Wednesday, February 3, 2016

Advocates Call for a Fair State Budget

Andrea Sears, Public News Service

Organizations issue fair budget recommendations at the State Capitol on Tuesday. (Bestbudbrian/Wikimedia Commons)
Organizations issue fair budget recommendations at the State Capitol on Tuesday. (Bestbudbrian/Wikimedia Commons)
HARRISBURG, Pa. - Education advocates, environmentalists and human services organizations are calling on the governor and General Assembly to pass a "Budget for Pennsylvania's Future."

The groups are issuing a joint letter today saying the 2016 - 2017 budget needs to fairly raise taxes to adequately fund schools and human services, and protect the environment. According to Marc Stier, director of the Pennsylvania Budget and Policy Center, critical services are still receiving less funding than before the recession.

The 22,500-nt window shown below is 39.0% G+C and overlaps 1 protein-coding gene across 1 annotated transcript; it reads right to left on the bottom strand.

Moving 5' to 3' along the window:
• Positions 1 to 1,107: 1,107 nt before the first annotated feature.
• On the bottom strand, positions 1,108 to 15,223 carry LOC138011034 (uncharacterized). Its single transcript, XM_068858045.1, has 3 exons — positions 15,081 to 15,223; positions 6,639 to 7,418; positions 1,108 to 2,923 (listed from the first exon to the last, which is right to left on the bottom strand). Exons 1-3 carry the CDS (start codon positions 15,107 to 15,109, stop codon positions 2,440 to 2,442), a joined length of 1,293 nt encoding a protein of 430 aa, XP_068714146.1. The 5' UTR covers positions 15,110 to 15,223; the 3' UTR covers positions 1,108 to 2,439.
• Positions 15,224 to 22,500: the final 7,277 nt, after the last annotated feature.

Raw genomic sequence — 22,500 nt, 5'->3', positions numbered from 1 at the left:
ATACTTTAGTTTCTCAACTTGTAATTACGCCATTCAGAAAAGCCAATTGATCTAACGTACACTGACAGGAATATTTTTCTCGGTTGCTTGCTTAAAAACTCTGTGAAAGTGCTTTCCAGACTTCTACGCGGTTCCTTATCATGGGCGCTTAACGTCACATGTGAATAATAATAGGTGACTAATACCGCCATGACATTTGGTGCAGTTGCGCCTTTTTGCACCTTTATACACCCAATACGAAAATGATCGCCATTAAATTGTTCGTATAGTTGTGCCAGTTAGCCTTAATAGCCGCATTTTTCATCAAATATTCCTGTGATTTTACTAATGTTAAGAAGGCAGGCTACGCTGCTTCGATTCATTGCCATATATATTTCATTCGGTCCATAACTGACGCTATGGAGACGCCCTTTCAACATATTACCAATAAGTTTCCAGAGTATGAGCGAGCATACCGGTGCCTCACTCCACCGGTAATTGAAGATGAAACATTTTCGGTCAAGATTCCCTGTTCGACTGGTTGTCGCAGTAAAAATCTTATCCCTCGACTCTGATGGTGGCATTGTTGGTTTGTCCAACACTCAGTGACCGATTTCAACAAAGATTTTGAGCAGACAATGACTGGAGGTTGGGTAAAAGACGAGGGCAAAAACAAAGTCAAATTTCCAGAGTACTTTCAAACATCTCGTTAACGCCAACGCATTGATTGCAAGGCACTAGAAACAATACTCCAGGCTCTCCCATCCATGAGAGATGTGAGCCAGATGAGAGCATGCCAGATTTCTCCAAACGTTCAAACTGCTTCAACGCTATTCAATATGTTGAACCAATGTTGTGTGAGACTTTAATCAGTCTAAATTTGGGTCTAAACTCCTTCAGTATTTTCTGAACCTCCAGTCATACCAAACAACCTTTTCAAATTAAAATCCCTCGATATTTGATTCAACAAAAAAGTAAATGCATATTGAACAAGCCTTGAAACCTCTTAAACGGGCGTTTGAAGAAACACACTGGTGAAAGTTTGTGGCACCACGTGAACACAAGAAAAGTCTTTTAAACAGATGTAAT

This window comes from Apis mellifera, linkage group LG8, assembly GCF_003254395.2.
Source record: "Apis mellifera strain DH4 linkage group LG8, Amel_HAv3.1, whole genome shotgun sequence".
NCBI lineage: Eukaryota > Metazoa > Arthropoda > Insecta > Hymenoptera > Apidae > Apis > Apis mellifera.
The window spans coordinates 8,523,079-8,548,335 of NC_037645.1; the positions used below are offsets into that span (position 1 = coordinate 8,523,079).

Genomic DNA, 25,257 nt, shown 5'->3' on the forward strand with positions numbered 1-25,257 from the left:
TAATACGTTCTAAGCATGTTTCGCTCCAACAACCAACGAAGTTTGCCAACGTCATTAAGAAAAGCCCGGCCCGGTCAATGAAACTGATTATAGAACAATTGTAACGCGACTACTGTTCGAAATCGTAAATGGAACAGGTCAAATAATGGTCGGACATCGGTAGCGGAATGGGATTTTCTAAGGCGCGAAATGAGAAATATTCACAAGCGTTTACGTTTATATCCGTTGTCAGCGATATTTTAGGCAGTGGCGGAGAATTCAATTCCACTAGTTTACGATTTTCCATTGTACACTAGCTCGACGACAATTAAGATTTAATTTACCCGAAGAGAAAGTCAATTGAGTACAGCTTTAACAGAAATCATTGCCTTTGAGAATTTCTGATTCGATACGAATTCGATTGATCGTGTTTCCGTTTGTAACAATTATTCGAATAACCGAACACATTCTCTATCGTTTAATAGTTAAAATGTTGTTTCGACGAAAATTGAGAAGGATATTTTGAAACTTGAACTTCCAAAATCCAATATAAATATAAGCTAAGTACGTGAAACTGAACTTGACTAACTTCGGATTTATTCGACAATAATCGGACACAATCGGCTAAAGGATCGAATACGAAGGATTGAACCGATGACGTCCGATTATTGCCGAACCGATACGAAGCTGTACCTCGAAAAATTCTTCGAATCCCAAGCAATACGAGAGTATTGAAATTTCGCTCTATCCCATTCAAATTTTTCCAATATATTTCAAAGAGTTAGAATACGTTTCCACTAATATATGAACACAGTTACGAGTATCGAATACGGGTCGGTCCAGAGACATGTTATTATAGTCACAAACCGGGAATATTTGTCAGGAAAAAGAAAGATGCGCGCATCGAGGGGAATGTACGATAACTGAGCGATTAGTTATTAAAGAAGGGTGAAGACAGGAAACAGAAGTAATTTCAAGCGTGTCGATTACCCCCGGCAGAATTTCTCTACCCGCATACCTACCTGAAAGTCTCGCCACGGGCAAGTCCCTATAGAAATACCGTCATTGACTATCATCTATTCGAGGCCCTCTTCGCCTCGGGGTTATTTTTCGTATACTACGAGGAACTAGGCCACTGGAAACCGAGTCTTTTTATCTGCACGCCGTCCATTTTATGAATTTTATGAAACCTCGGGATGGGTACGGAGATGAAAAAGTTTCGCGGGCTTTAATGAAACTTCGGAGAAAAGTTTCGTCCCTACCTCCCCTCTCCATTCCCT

"We simply need new revenues, and we should raise them in a fair way," says Stier. "Given the problems caused by cuts in corporate taxes, we need to be raising money on corporations, and on those most able to pay."

The budget for the current fiscal year is still unfinished and the Budget and Policy Center points out that unless it is resolved, many schools will run out of money again next month.

The Center has released an analysis of the three competing budget proposals from last year - the governor's proposal, the compromise, and the Republican budget bill that passed the Legislature. According to Stier, only the governor's proposal raised taxes to balance the budget.

"We face a structural deficit in this year, even with the Republican proposal, of $318 million," he says. "And that grows to $2 billion next year."

The problem, he says, is not that state spending has increased. In fact, the budget is smaller compared to the state's overall economy than it was over the last 20 years.

"Had we not cut corporate taxes starting back in the Ridge administration, we would have about $2.5 billion more to spend in the coming year than we actually will have," says Stier.

The analysis found that returning corporate taxes to 2002 levels would help eliminate the deficit and restore funding that has been cut from education and human services.

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